My in-laws got taken by a scammer for quite a bit of $’s. They are now very embarrassed about it. They got taken via a call to their landline, and the scam occurred over the course of several days. We were shocked when we heard about and couldn’t believe that at some point they didn’t question what was going on (or at least call us to ask for guidance). Unfortunately, their generation is very trusting, and the scammers played on their emotions. I think they learned their lesson, however still have a landline (which I’ve strongly recommended they get rid of), along with individual cell phones. My suggestion to them is to never answer their phone unless they recognize the number, and simply let it go to voicemail. It’s hit or miss on this with them.
I don’t know how old your in-laws are.

But I am only a few years younger than the OP’s MIL and it is not true that my “generation is very trusting.”

Yes, sometimes we elders lose cognitive ability. But there are naive, ill-informed, and vulnerable people in every age group. I firmly believe that a lot of people who get scammed at 75 would have gotten scammed at 40 or 50 too.
Exactly what I thought as I read this.
mbres60
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Re: Worried about older family member getting scammed

Post by mbres60 »

mbres60 wrote: Tue Jan 25, 2022 1:59 pm
delamer wrote: Tue Jan 25, 2022 1:47 pm
FlamePoint wrote: Fri Jan 14, 2022 2:43 pm I NEVER answer my phone if I don’t recognize the number (i.e. in my contacts). I’ve only had one instance where Fidelity called on my cash management account as they suspected a few charges were not legit (and had put them on hold). They left a voicemail regarding this, and I called them back. I also NEVER click on links in an email. Again, I assume it’s a phishing attempt. If I suspect something might be going on with any of my accounts, I log in first to check them out.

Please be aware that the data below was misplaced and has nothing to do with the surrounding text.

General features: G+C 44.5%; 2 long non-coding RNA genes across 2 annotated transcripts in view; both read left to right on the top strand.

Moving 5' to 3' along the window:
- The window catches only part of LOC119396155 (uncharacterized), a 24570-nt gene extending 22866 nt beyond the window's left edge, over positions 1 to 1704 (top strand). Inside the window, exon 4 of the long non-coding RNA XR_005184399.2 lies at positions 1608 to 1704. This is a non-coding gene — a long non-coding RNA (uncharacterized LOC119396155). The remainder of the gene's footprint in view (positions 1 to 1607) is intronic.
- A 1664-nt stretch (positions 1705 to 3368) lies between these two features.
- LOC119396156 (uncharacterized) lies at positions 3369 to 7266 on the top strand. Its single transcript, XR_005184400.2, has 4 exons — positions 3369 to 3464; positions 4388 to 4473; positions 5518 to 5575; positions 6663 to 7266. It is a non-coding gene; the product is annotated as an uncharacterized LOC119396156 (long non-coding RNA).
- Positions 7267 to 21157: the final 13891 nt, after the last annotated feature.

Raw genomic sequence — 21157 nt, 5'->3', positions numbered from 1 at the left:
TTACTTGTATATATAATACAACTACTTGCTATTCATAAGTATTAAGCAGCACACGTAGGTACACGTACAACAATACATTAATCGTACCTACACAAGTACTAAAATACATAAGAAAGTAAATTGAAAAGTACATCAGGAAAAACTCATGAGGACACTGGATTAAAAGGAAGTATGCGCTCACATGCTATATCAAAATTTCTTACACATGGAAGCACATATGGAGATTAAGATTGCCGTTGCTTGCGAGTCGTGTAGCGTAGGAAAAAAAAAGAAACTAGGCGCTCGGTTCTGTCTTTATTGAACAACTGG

I’ve been very clear with both my parents regarding how scammers might come at them, and every time I see them I reiterate this fact. My Mom can be a little gullible, and almost got caught up in a scam once (before she figured out what was going on). Since that time she’s become a lot more suspicious and aware.

My in-laws got taken by a scammer for quite a bit of $’s. They are now very embarrassed about it. They got taken via a call to their landline, and the scam occurred over the course of several days. We were shocked when we heard about and couldn’t believe that at some point they didn’t question what was going on (or at least call us to ask for guidance). Unfortunately, their generation is very trusting, and the scammers played on their emotions. I think they learned their lesson, however still have a landline (which I’ve strongly recommended they get rid of), along with individual cell phones. My suggestion to them is to never answer their phone unless they recognize the number, and simply let it go to voicemail. It’s hit or miss on this with them.
I don’t know how old your in-laws are.

But I am only a few years younger than the OP’s MIL and it is not true that my “generation is very trusting.”

Yes, sometimes we elders lose cognitive ability. But there are naive, ill-informed, and vulnerable people in every age group. I firmly believe that a lot of people who get scammed at 75 would have gotten scammed at 40 or 50 too.
Exactly what I thought as I read this. Also, we never answer the phone unless we recognize the caller ID. We let it go to voice mail.
miket29
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Re: Worried about older family member getting scammed

Post by miket29 »

rdb404 wrote: Fri Jan 14, 2022 10:21 am My mother-in-law is a 73 year old widow who's comfortably retired. She's seemed of sound judgment, but yesterday, she fell hard for a tech support scammer. She stayed on the call for 4 hours, giving the scammer her bank account information, buying bitcoin, and even driving to the grocery store to buy gift cards.
Be sure to find out if she was using her computer while on the call. I read a post on a different blog that started with a phone call but the scammers ended up installing all kinds of spyware on the victims computer. If she clicked on any links or, worse, allowed remote control of her computer, then I'd consider that computer hopelessly compromised (meaning email for account recovery, online banking, etc is now possibly under the control of the spammers)